SECRET AVENGERS #27
Written by Rick Remender
Art by Renato Guedes
Release Date: May 23, 2012
So…the space component of Avengers Vs. X-Men continues, with no Avengers fighting X-Men or really doing anything that appears to be impacting or at all related to the events of the main book. You can probably sense from my tone where I’m going with this one….
Secret Avengers #27 chronicles the events of the space mission, the suicide mission to stop the Phoenix before it ever makes it to Earth. This mission, of course, fails, and takes the team and storyline in a direction that I do not at all understand. Taking the Phoenix force away from Earth is doing absolutely nothing but adding a huge amount of confusion to an already sprawling crossover and, based on publication schedule, this story is already resolved in a book that comes out prior to it. No matter what occurs in this arc Remender is building, we already know the outcome from Avengers Vs. X-Men #4. That alone dooms this book in many ways, as I simply do not care what happens in it.
Remender’s writing is the strongest part of this comic. The dialogue is sharp, but as far as the story is concerned, I do not have a clue why or what is happening. I read this issue a couple of times figuring I was just missing some component, but everything involving Mar-Vell is a cluttered and confusing mess. I struggle with reviewing this book because the dialogue is never weak, but the overlying concept is so weak and confusing it dooms the book before it begins.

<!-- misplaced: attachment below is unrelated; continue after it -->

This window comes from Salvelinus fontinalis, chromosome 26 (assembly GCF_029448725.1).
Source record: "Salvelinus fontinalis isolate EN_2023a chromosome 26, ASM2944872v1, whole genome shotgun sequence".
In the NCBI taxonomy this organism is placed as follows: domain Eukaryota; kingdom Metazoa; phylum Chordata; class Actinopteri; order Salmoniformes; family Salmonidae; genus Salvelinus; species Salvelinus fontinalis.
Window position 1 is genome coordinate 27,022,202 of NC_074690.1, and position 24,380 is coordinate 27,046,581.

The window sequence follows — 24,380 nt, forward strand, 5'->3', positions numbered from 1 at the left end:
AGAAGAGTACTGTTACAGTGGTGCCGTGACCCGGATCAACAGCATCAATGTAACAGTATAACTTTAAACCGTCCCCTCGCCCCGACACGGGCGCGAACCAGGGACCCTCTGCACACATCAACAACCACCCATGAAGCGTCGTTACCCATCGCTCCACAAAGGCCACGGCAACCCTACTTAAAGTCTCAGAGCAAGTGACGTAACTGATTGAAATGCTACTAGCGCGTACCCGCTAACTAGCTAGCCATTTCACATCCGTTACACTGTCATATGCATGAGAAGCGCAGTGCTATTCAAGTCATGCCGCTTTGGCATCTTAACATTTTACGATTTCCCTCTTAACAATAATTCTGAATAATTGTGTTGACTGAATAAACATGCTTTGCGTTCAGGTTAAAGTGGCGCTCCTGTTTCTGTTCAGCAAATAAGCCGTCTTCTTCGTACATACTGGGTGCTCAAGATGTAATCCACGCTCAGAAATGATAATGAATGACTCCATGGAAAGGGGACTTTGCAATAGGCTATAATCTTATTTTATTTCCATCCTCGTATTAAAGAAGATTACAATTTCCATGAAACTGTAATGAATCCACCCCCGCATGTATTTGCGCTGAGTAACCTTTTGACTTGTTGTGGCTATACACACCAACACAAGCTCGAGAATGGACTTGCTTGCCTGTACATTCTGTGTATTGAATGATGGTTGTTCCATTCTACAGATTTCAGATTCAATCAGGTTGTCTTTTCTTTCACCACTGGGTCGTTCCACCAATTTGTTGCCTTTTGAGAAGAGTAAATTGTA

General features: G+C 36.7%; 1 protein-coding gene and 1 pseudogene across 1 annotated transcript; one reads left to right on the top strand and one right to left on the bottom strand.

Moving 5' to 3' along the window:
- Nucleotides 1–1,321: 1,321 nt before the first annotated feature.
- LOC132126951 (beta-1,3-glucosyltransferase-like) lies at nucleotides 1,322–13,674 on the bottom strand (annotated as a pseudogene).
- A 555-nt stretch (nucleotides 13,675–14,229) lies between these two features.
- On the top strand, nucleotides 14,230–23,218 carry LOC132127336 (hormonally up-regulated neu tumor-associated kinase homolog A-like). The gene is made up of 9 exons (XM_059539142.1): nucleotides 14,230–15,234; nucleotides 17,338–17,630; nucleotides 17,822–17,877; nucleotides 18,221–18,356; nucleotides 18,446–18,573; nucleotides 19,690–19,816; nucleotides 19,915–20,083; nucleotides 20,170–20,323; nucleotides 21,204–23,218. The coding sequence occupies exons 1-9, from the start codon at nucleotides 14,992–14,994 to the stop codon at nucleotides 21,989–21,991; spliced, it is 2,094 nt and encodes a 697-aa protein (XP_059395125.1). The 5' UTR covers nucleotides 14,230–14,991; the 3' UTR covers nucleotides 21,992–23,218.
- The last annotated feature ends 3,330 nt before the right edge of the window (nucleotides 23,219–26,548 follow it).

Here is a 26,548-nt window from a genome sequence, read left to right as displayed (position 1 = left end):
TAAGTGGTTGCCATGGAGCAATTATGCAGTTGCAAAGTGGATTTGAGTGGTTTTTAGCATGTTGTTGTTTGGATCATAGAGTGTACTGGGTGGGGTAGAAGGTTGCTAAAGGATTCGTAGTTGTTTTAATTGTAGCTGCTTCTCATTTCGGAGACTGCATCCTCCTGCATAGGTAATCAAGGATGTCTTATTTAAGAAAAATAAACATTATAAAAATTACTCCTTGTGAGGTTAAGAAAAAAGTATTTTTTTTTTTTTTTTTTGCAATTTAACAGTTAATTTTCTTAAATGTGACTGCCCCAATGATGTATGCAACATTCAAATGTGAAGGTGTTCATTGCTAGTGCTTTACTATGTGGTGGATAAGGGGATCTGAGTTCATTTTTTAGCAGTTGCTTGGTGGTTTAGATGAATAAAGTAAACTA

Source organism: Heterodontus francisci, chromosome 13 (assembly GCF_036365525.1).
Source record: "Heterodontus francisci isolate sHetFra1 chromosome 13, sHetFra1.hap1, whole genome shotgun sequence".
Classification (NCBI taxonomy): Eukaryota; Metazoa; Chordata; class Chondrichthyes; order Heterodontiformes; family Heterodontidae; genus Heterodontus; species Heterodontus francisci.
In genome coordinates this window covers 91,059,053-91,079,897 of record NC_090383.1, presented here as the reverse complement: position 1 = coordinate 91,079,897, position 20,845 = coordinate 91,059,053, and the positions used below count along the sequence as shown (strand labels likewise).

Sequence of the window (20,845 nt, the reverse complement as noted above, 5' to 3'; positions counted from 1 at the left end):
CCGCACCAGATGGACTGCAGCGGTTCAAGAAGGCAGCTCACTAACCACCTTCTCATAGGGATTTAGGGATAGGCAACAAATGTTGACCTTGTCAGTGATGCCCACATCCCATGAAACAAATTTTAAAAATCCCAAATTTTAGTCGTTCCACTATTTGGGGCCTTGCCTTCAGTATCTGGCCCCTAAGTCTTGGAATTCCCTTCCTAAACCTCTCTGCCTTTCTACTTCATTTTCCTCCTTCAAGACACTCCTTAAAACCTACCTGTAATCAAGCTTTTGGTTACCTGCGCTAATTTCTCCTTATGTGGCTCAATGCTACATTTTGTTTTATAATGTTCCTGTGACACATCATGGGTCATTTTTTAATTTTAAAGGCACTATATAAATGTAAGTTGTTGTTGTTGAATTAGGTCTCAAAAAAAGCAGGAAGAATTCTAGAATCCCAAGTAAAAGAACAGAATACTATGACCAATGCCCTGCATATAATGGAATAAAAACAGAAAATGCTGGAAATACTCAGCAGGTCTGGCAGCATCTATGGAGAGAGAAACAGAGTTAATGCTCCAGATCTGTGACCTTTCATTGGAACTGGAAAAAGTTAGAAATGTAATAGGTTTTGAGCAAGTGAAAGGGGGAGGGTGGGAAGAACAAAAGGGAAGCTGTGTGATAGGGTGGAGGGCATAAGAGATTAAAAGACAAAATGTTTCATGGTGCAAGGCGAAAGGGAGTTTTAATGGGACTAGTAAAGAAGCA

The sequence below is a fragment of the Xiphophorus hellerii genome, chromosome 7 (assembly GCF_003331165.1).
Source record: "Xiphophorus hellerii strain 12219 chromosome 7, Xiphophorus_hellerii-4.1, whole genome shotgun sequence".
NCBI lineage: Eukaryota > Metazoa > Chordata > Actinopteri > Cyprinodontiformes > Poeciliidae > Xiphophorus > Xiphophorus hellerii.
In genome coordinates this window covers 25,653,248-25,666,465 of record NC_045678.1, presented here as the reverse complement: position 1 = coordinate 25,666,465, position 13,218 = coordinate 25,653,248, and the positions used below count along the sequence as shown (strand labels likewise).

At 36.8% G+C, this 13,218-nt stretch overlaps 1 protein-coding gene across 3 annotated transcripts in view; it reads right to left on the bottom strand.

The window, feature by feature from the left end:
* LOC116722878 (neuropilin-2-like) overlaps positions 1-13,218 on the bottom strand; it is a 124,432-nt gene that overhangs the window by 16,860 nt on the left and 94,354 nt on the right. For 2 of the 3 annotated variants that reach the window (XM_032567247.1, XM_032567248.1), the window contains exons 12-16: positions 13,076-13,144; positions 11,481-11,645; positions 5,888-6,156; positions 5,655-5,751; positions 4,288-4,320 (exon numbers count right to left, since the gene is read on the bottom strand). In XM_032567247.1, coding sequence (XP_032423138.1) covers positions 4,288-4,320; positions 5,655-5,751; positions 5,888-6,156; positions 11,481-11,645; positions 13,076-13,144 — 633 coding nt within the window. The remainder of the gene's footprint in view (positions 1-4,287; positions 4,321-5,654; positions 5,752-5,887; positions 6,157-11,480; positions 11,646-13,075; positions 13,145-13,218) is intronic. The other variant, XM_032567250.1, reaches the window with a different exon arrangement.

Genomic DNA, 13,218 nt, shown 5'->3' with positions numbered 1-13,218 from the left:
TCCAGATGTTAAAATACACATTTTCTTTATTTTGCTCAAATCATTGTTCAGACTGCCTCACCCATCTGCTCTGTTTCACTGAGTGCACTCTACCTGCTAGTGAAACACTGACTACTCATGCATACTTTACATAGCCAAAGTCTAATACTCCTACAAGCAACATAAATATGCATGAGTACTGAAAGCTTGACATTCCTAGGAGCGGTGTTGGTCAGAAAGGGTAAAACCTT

I hate staying on the negative train, but Renato Guedes does nothing for me in this book. I’ve seen his art described as very polarizing, and I am in the group that does not dig it. The facial structures of the characters actually distract me as a reader, with each character’s hooked noses and random vertical wrinkle lines detracting from me being able to actually tell what is going on. There are no emotions expressed by any character and the visual style of this book does nothing to keep me coming back for more. If you are a fan of Guedes, he is very consistent with his prior work. I, sadly, am not a fan.
All in all, this book is a shining example of what I consider to be the worst points of the Avengers Vs. X-Men event. This issue only connects to the main event in the loosest sense, drawing on an iconic character for virtually no reason and drawing some major characters into a fray away from the main event. This arc has to pull a serious 180 to save itself.